He also predicts that Amazon will tackle routine grocery purchases using technology. With about 50% of grocery items being repeat purchases, Stephens said that Amazon will likely utilize tech in the home to make it easier for Whole Foods’ shoppers to subscribe for what they order day in and day out.
“I expect in 2019 to see Amazon experiment with at least one Whole Foods location that’s completely wired with Amazon Go. I think they’ll integrate tech in a better way into the retail shopping experience."
Founder and President, Retail Prophet
Ladd, however, isn’t so sure that technology is going to do anything to strengthen Amazon’s role in grocery.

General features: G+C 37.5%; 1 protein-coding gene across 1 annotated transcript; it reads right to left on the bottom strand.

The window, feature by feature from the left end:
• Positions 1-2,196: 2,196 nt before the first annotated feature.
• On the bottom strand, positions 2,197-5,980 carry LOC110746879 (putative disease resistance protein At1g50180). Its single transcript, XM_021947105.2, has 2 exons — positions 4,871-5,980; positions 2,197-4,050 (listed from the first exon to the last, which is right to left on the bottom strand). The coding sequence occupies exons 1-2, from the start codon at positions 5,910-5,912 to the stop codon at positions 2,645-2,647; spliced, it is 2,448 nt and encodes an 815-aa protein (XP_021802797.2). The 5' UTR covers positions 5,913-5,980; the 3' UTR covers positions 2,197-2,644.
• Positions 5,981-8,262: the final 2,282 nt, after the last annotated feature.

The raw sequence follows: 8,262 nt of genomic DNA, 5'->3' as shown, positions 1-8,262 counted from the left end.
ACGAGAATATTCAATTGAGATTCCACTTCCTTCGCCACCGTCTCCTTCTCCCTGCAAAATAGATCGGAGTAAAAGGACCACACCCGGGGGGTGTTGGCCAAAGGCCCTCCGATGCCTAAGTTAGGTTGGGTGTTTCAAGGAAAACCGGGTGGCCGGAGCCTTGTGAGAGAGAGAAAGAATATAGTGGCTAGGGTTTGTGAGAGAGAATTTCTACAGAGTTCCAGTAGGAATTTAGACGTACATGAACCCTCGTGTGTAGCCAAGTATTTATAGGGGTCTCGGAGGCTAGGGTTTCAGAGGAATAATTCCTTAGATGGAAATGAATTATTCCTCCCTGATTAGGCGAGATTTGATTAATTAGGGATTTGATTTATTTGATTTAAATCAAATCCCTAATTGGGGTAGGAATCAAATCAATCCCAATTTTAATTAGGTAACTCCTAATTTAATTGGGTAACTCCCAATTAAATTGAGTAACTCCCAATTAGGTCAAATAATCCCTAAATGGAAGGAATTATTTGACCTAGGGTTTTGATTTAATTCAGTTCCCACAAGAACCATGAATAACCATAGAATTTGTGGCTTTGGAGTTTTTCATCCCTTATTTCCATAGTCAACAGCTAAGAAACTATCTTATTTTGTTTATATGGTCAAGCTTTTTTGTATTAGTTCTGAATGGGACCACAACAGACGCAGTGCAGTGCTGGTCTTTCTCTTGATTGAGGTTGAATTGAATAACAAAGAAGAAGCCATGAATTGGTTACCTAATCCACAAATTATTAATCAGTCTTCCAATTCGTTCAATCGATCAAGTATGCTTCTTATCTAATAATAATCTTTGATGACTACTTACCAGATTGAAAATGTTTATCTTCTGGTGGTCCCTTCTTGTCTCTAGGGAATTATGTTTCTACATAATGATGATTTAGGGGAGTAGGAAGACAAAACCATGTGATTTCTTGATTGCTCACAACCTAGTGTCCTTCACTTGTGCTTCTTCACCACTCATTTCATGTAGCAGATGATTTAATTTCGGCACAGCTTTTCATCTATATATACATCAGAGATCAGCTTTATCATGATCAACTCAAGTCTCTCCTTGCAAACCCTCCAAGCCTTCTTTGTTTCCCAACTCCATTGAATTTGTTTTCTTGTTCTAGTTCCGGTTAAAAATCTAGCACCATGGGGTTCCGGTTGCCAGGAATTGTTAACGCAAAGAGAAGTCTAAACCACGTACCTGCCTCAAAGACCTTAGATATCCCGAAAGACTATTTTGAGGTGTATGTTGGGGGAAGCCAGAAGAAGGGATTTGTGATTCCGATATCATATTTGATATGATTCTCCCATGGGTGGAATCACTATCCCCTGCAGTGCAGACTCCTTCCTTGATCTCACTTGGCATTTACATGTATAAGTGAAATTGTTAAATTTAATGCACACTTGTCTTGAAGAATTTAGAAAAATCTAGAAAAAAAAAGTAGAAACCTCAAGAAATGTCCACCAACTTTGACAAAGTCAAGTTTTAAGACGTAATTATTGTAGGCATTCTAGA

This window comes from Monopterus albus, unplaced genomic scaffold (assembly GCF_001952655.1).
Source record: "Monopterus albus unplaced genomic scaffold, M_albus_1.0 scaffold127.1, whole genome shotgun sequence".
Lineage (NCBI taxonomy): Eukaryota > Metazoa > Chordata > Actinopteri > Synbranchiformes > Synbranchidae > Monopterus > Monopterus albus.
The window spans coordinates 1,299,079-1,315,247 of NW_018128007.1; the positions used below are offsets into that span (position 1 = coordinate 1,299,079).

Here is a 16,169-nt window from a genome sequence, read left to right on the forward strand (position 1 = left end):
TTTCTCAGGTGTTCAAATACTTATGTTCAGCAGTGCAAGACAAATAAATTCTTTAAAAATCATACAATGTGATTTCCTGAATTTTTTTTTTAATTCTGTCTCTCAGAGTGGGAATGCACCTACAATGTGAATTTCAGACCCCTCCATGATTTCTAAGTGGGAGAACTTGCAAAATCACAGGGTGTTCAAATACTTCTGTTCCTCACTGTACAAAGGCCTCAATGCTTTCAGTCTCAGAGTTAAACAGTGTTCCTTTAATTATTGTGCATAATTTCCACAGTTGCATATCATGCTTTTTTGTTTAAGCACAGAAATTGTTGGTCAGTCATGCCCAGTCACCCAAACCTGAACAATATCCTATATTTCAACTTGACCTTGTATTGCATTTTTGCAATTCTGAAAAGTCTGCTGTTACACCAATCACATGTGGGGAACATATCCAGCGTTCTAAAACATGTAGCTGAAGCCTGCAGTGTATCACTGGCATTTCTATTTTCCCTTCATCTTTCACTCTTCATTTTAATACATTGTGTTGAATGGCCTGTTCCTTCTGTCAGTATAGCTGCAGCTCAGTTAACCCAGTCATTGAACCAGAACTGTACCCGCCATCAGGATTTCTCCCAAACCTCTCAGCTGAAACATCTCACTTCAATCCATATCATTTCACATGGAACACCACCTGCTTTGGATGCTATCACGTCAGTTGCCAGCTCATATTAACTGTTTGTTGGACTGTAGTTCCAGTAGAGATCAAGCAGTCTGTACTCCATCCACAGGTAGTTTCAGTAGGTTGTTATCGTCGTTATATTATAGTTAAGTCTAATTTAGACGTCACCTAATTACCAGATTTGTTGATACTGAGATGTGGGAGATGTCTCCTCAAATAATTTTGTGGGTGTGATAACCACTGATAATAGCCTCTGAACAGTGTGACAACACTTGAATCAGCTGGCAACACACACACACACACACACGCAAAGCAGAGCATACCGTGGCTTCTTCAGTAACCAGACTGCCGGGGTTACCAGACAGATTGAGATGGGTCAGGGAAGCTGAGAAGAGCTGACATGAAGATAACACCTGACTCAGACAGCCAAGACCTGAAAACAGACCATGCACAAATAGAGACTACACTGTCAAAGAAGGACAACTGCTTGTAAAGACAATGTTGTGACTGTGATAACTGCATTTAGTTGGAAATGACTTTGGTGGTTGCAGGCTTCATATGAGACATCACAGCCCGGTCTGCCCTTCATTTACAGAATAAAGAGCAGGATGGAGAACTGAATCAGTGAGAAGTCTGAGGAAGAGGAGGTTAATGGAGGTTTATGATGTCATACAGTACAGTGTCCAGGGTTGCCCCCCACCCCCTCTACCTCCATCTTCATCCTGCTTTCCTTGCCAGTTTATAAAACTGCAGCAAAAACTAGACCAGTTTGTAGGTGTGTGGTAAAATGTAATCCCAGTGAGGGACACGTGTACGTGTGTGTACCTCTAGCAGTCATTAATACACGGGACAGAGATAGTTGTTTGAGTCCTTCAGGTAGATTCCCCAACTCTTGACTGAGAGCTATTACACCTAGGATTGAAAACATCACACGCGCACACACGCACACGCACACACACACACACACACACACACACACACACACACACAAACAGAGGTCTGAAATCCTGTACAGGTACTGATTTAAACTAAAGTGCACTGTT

“Removing cashiers in a grocery store is not going to do a thing. It’s an incremental change,” Ladd said. “Do you think a Kroger customer will switch to Whole Foods because they don’t have cashiers? Why do people think that matters?”
There are a number of different directions Amazon could take Whole Foods this year, from increasing store count and introducing new e-commerce innovations to changing the look and feel inside stores. There could also be changes in leadership, more acquisitions or unforeseen moves. It’s also possible that Amazon will keep taking it slow.
“Amazon definitely plays the long game, in everything they do,” Stephens said. “I don’t think that they feel the same kind of pressure that a lot of retailers would with an acquisition with the capital sitting out there as an asterisk on a balance sheet. I don’t think they feel that kind of heat to immediately rush into a lot of decisions. I think it’s really about reinventing the grocery experience completely.”